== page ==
We’ve been away for a few days, as part of the Birdwatching Northumberland consortium at the British Birdwatching Fair 2010.

Thursday started very early for Martin, with a North Pennines Prestige Tour for clients who were staying at Wallfoot in Carlisle.  Managing to avoid the worst of the weather, avian highlights included Merlin, Goldcrest, Nuthatch, Red Grouse, Black Grouse, Whinchat and Wheatear.  The long drive down the M6 didn’t, unfortunately, miss the heavy rain.  However, a late arrival at the White Lion in Whissendine, and a few beers in the bar with such luminaries as Ipin set Martin up nicely for an early start on Friday.

Sarah was at work (in her ‘proper’ job) so, apart from attending a couple of lectures, Martin was on the Birdwatching Northumberland stand for all of the first day.

Saturday we planned to work ‘split’ shifts, but with Martin again spending most of his time on the stand; apart from another couple of lectures and one or two chats with clients, colleagues, suppliers, competitors and collaborators (both old and new).

Another excellent curry at the White Lion, and a ‘few’ beers, on Sataurday night was followed by the dawning of the final day of Bird Fair 2010.  One of us was a bit ‘under the weather’ but perked up in time to give his talk ‘The North Sea – a new birding frontier’ at 3.30pm.  What could have been a bit of a graveyard shift managed to generate a lot of interest, with 134 bird fair attendees making their way to the lecture marquee to enjoy a brief history of the Northumberland pelagics.  There were a few questions at the end of the lecture, then Martin was stopped and asked some more, for the next 10 minutes, as he headed back to the stand – where other people who had been in the lecture were waiting to ask more questions.

After three days at the Bird Fair we’d made a lot of new contacts, renewed some old acquaintances and we’ll shortly be entering exciting partnerships with some big names in the birding world.  Just a few very busy weeks to come first…

A final night in the midlands was followed by the journey north on Monday, and then a Prestige Tour yesterday.  Beginning with  an actively feeding Dipper was a good start then, with a particular request for wading birds, it was good to strike a rich vein on the coast; Green and Common Sandpipers, Greenshank, Redshank, Spotted Redshank, Curlew, Whimbrel, Oystercatcher, Lapwing, Dunlin and Ruff.  What seemed to go down better than all of the other birds though were the always impressive Grey Herons.

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Setting the scene

by on May.31, 2010, under Birdwatching, Northumberland

Sunday started with a journey to inland Northumberland, birdwatching on some heather moorland in order to complete our final 2 ‘early season’ visits for the BTO Bird Atlas.  Contrary to the forecast weather, it was cold, windy and drizzly.  However, we set off and were eventually rewarded with a dramatic improvement as the sun came out and so did the birds.  Alongside all of the Willow Warblers, Chaffinches, Skylarks and Meadow Pipits the highlights were at least 3 Spotted Flycatchers and a stunning male Whinchat.  A pair of Curlew began alarming as we crossed the moorland, constantly changing position to draw us away from their nest location.

After a walk of just over 5 miles we headed home and decided that we would venture out towards dusk in search of badgers.  We’ve got an Otter and Badger trip on Thursday so we needed to check on the current status of a couple of setts that we’ve been watching for some time.  As we settled into position, with what appeared to be a horde of bats flying around, Blackbirds and Mistle Thrushes were alarming (as they often do late in the day).  Soon, movement on the hillside opposite revealed our first badger of the evening.  Very grey, with cream stripes, it came out of a sett, squatted on a patch of bare earth and then vanished into the undergrowth.  A second animal quickly followed, much more gingery than the first, and then a third, starkly black and white.  It really is a privilege to sit and watch these magnificent animals as they go about their business (no pun intended).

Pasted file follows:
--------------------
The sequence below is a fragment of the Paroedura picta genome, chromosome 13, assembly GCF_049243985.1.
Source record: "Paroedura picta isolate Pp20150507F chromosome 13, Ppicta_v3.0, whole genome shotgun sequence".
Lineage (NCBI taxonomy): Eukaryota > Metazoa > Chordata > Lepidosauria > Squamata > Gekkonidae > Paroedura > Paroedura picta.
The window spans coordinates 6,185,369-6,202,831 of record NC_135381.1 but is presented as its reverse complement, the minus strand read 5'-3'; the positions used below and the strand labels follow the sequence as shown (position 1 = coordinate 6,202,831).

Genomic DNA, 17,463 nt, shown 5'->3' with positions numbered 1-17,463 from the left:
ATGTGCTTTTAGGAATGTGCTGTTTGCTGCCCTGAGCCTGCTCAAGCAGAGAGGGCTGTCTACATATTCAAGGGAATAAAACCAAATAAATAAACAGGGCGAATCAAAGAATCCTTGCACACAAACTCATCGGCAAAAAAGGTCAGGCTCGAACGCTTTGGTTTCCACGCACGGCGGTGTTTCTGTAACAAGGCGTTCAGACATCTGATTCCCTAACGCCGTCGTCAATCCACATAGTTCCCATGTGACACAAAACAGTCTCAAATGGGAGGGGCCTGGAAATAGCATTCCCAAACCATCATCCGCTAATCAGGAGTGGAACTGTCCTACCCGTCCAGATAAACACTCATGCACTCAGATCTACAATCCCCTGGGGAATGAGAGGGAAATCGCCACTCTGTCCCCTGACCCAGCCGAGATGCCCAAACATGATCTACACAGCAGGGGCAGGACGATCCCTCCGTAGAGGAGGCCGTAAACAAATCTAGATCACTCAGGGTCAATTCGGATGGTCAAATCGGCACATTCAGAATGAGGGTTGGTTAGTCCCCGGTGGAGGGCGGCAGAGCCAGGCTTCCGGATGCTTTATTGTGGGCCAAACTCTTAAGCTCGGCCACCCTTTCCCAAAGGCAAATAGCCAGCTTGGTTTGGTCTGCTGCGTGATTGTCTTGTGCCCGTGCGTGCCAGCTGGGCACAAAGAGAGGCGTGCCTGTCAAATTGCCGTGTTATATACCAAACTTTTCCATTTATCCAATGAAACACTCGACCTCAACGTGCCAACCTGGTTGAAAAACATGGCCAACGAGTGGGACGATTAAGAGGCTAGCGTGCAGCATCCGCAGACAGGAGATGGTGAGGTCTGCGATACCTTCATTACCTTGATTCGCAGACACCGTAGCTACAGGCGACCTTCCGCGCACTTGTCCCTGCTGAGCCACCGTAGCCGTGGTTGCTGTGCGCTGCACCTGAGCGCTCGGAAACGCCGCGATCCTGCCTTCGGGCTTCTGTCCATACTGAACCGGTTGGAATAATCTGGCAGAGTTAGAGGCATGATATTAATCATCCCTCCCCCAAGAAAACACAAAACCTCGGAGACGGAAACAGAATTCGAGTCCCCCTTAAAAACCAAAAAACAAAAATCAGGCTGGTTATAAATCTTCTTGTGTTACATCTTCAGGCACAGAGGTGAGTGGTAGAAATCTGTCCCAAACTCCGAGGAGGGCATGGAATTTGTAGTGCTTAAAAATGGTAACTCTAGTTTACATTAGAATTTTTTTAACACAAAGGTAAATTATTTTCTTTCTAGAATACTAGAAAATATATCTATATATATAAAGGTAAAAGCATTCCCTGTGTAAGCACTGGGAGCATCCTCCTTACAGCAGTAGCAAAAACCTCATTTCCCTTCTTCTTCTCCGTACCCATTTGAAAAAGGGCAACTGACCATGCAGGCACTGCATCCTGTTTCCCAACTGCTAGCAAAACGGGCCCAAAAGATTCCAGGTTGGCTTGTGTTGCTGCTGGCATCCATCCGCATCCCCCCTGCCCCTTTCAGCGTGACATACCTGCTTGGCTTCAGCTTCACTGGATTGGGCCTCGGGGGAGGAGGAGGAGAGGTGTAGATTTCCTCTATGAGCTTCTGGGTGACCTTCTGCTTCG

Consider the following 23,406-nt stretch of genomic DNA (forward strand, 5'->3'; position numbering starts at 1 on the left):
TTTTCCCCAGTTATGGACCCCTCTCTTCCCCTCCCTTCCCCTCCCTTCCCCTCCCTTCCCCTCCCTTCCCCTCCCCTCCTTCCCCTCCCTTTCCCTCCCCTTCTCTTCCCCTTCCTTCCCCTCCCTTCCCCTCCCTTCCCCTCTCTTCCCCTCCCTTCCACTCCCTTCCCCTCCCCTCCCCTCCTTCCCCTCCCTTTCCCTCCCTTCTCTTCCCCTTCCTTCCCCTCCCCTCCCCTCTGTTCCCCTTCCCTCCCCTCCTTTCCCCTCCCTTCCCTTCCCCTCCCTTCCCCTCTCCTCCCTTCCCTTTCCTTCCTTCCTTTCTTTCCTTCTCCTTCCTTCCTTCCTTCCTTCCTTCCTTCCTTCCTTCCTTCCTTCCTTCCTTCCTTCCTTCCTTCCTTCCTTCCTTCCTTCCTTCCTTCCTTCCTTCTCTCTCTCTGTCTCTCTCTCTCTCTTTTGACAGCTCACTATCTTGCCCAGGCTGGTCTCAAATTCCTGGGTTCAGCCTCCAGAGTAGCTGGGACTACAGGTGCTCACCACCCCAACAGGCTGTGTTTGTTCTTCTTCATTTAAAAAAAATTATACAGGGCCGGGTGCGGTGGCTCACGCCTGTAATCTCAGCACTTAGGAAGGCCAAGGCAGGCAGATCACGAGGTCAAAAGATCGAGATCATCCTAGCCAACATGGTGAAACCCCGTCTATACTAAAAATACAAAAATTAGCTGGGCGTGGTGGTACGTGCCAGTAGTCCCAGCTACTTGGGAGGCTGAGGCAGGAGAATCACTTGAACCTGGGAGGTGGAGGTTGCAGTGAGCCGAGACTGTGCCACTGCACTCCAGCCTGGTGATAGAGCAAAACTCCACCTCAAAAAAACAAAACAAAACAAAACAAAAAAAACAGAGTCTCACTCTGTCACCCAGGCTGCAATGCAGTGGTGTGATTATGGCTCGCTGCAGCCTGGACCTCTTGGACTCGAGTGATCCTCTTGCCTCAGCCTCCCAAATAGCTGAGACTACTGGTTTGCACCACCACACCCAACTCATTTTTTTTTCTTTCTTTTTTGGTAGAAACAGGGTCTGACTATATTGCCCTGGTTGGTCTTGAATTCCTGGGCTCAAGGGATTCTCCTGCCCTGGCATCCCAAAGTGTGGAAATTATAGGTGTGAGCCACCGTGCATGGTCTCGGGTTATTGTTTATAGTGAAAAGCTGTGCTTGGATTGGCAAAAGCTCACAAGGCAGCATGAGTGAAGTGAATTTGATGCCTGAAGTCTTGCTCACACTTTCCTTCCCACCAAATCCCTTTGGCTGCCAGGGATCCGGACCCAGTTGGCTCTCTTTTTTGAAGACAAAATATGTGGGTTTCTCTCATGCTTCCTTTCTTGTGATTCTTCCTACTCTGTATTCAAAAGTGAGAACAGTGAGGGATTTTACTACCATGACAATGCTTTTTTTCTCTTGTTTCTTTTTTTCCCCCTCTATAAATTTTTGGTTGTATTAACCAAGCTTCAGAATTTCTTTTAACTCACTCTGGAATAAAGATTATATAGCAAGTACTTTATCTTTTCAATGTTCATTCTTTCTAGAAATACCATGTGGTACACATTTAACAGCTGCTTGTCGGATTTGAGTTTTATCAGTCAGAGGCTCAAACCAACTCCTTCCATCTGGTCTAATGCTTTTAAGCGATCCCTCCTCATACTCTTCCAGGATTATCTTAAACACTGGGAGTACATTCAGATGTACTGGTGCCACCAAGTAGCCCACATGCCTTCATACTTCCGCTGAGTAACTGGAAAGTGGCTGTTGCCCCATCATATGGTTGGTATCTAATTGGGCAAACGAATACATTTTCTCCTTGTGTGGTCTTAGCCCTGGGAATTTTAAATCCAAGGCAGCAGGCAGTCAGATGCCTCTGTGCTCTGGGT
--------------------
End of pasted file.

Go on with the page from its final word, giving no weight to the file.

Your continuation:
After such a successful evening, getting a ‘phone call earlier today “can you take us out to look for Red Squirrels, Otters and Badgers tomorrow please” was exactly what we wanted.  Once upon a time I wouldn’t have been happy working on a Bank Holiday weekend, now it’s an enjoyable part of my career choice.  Just over 2 years in, and I don’t regret even a tiny part of that decision.

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Slow, slow

by on May.20, 2010, under Birdwatching, Cheviot Valleys, Northumberland

Yesterday was the first of two days out with the winners of last year’s Birdwatching Northumberland prize draw.  After collecting Andy and Jean from the Bamburgh Castle Inn our destination was the Harthope Valley in the Cheviots.  It’s one of our favourite locations; stunning landscape, interesting geology and, of course, excellent wildlife.  As we reached the start of the valley we stopped to check on a Dipper nest, and there was one of the adults sitting on a rock in the river, so close that we didn’t need binoculars.  Further upstream we watched a pair of Grey Wagtails, eventually locating their nest in the tangled exposed roots of a riverside tree, before setting off in search of Ring Ouzels.  It wasn’t too long before we heard a singing male, but he remained stubbornly out of sight.  As we climbed higher up the valley the song seemed to be coming from somewhere else and careful scanning of the area revealed our quarry, perched on the remnants of a dry stone wall.  A pair of Red Grouse, with at least 7 chicks, were very obliging and a pair of Whinchat were flitting around in the heather.  After lunch we were treated to more Grey Wagtails, including a bird singing and displaying high overhead, and these were a real highlight of the day, a singing Dipper, Tree PipitRedstartCuckoo, a plethora of Willow Warblers and the shivering trill of a Wood Warbler.  Andy was keen to take a photograph of a Green Tiger Beetle and, eventually, one sat still for long enough to allow him to get close to it.

Green Tiger Beetle

The non-bird highlight of the day though came as we walked back to the Land Rover; a pair of Slow Worms locked in a mating embrace.  A remarkable end to an excellent day captured on camera by Andy, who kindly sent me the images to add to our blog.

This embrace can last for up to 10 hours!

That doesn't look comfortable